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The other day, I was in a specialty wine store and noticed several bottles of wines priced between $500 and $5,000!

Is there any way of knowing (historically or otherwise) that a particular exorbitantly priced bottle of wine is a well flavored wine? Or is this simply a marketing strategy?

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There are many wines which are for sale at many thousands of pounds/dollars that no-one will ever drink, and that are not expected to have a good taste at all - they are simply priced there through scarcity.

A rare item is going to demand a higher price from an interested buyer than a commodity item.

While I may be able to tell the difference between a £10 bottle and a £200 bottle, I may in many cases prefer the £10 (and this has proved to be the case often enough that when I used to sell wines I used to sell based on what the customer liked previously, Not some description of the nose and palate that is upwards of 50% subjective and arbitrary)

Upwards of £200 there is almost no quality/taste difference, and upwards of £1000 the customer is solely paying for exclusivity, and the opportunity to drink or offer a glass no-one else can, or just to hold it as an investment.

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    Yes, I like to think of alcohol in terms of 'diminishing returns'. You get a superior product up to a certain price-point and then after that point you're just buying status. The liquor world is rampant with this as 50 yo bottles of Scotch sell for upward of 20k. I'd think if you broke the problem down to one of chemistry you'd see any given drink can only vary so much, at least not as much as the price point can. – Canadian Coder Jun 15 '16 at 16:28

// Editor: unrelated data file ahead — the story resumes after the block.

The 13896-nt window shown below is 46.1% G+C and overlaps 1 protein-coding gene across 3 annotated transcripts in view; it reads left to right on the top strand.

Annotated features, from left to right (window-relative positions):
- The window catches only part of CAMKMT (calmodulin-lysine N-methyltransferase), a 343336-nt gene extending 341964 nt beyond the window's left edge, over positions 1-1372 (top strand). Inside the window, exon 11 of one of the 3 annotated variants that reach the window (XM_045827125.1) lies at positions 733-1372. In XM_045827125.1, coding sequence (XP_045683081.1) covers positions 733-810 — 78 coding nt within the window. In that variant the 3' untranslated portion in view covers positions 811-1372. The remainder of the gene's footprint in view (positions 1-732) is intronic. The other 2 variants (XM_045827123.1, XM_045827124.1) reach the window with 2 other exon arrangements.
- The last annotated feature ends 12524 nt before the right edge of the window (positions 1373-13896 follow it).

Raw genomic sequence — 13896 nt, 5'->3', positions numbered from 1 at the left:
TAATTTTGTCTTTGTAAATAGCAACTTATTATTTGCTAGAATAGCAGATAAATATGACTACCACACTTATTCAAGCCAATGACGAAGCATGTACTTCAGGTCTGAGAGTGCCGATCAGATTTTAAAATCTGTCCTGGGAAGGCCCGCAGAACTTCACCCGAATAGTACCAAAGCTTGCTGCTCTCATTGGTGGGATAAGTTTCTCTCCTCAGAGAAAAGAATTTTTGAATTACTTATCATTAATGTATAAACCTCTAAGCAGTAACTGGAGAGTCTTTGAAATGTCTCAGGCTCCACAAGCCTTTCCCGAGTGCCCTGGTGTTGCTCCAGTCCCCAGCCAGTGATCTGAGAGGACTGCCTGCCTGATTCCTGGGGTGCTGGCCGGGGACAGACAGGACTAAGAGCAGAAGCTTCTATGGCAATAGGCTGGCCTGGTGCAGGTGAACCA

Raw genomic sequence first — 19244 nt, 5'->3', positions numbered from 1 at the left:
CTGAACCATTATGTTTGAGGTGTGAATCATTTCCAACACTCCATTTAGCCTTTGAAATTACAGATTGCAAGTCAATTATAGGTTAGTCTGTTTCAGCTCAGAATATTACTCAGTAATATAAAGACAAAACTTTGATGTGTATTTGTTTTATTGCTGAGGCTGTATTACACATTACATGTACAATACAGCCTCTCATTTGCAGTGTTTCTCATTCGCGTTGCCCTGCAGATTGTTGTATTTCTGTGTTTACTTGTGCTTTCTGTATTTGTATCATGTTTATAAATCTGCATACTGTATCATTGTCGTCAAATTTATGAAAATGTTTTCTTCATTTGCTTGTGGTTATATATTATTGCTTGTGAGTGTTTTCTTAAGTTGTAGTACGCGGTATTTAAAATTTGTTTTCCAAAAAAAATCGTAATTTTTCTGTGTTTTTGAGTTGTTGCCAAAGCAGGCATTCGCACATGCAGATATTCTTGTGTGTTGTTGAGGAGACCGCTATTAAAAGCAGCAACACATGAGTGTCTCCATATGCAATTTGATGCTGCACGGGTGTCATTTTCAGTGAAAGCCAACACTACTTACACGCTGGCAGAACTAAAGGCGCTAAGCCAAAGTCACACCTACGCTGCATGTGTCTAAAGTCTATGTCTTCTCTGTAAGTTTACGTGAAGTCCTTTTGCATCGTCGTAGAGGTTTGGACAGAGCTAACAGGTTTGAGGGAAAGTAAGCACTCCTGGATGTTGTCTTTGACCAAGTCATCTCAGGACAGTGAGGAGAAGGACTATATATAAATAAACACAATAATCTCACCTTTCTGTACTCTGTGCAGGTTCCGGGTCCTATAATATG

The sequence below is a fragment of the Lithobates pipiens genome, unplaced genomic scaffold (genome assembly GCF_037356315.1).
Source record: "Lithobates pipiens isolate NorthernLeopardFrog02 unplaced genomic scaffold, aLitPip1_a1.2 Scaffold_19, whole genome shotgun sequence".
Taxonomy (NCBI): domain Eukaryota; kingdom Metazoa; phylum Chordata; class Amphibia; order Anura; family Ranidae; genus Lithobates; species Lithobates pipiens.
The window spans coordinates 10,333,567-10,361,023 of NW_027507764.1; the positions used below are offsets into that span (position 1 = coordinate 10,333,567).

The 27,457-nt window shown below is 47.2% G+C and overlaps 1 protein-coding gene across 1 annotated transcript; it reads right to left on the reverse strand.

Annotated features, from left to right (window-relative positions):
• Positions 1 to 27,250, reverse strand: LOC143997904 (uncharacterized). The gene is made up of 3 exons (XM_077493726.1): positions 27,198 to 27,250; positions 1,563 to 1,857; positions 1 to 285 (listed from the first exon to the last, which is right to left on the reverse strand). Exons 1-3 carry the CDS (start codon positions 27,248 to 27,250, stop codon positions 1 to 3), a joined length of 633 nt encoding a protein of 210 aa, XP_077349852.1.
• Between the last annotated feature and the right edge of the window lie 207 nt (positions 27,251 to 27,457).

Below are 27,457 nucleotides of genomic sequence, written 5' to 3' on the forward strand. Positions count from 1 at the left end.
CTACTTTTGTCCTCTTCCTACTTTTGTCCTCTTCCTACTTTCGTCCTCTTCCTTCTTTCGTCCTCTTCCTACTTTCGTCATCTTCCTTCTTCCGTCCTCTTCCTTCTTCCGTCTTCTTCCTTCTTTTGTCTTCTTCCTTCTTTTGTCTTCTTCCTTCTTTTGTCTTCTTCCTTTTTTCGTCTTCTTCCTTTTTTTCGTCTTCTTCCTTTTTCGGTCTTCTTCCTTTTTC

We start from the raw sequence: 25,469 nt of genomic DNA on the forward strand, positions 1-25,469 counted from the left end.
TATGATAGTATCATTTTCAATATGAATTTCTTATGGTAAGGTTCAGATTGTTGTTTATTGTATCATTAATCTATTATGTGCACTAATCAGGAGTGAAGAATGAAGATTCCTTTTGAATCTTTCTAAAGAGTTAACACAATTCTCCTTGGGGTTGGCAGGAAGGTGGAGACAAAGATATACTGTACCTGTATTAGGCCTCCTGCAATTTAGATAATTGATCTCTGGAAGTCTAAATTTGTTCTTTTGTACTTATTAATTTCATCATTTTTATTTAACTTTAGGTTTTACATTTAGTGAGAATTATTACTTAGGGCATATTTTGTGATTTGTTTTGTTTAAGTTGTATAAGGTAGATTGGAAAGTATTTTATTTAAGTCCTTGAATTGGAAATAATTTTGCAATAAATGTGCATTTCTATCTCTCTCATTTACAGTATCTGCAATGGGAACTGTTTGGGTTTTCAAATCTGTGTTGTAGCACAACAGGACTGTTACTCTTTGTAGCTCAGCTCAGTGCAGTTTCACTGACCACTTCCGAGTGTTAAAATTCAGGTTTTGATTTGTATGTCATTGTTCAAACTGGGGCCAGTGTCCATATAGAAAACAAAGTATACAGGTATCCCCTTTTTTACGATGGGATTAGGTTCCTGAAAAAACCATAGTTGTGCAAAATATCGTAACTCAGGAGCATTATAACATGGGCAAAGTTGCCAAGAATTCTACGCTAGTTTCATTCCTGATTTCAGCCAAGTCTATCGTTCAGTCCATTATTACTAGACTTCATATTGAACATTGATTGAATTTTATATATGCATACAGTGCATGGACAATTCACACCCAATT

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There is no proof for any bottle of wine. You can open it and it has gone bad.

Good is subjective. Well flavored is subjective. Flavor is more about the grape. If you don't like a Cabernet Sauvignon then you are not going to like an expensive Cabernet Sauvignon.

There are numerous reviews and point systems.

A vineyard will have a reputation.

The wine buyer at the store has the reputation of the store to protect.

Restaurants will sample the wine before putting it on the menu.

Yes wine snobs know the difference and they LOVE to talk about wine.

If you are not a wine connoisseur you might not know the difference between a $40 and $400. But you would probably prefer the $40 over over the $4 of the same grape.

In a free market supply and demand establish the price and wine is a liquid (that is an economics term) commodity. Even a small run will have a set of knowledgeable buyers.

Yes they may have just slapped a price on it as a marketing ploy. Does not mean the market will bite. For sure you don't need to bite. There are many reviews available. If you want to get into higher priced wines then find reviewers / publications you trust.

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